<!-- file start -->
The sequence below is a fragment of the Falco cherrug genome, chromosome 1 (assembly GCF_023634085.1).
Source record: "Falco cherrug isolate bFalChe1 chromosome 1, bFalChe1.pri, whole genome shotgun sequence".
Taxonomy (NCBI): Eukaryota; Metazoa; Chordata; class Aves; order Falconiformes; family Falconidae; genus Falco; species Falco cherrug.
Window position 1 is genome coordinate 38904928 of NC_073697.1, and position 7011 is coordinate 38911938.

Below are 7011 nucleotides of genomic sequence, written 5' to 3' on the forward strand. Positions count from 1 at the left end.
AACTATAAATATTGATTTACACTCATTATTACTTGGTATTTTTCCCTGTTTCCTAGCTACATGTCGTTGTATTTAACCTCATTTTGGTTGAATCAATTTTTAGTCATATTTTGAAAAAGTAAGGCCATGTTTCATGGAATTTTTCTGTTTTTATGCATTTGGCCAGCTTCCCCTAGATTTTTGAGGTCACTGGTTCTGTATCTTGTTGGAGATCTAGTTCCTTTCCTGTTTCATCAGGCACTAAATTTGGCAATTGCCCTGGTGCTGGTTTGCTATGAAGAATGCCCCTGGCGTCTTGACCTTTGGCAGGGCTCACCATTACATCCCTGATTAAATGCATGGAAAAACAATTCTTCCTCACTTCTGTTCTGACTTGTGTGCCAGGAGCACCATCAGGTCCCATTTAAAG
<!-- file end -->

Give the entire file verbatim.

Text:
The sequence below is a fragment of the Falco cherrug genome, chromosome 1 (assembly GCF_023634085.1).
Source record: "Falco cherrug isolate bFalChe1 chromosome 1, bFalChe1.pri, whole genome shotgun sequence".
Taxonomy (NCBI): Eukaryota; Metazoa; Chordata; class Aves; order Falconiformes; family Falconidae; genus Falco; species Falco cherrug.
Window position 1 is genome coordinate 38904928 of NC_073697.1, and position 7011 is coordinate 38911938.

Below are 7011 nucleotides of genomic sequence, written 5' to 3' on the forward strand. Positions count from 1 at the left end.
AACTATAAATATTGATTTACACTCATTATTACTTGGTATTTTTCCCTGTTTCCTAGCTACATGTCGTTGTATTTAACCTCATTTTGGTTGAATCAATTTTTAGTCATATTTTGAAAAAGTAAGGCCATGTTTCATGGAATTTTTCTGTTTTTATGCATTTGGCCAGCTTCCCCTAGATTTTTGAGGTCACTGGTTCTGTATCTTGTTGGAGATCTAGTTCCTTTCCTGTTTCATCAGGCACTAAATTTGGCAATTGCCCTGGTGCTGGTTTGCTATGAAGAATGCCCCTGGCGTCTTGACCTTTGGCAGGGCTCACCATTACATCCCTGATTAAATGCATGGAAAAACAATTCTTCCTCACTTCTGTTCTGACTTGTGTGCCAGGAGCACCATCAGGTCCCATTTAAAG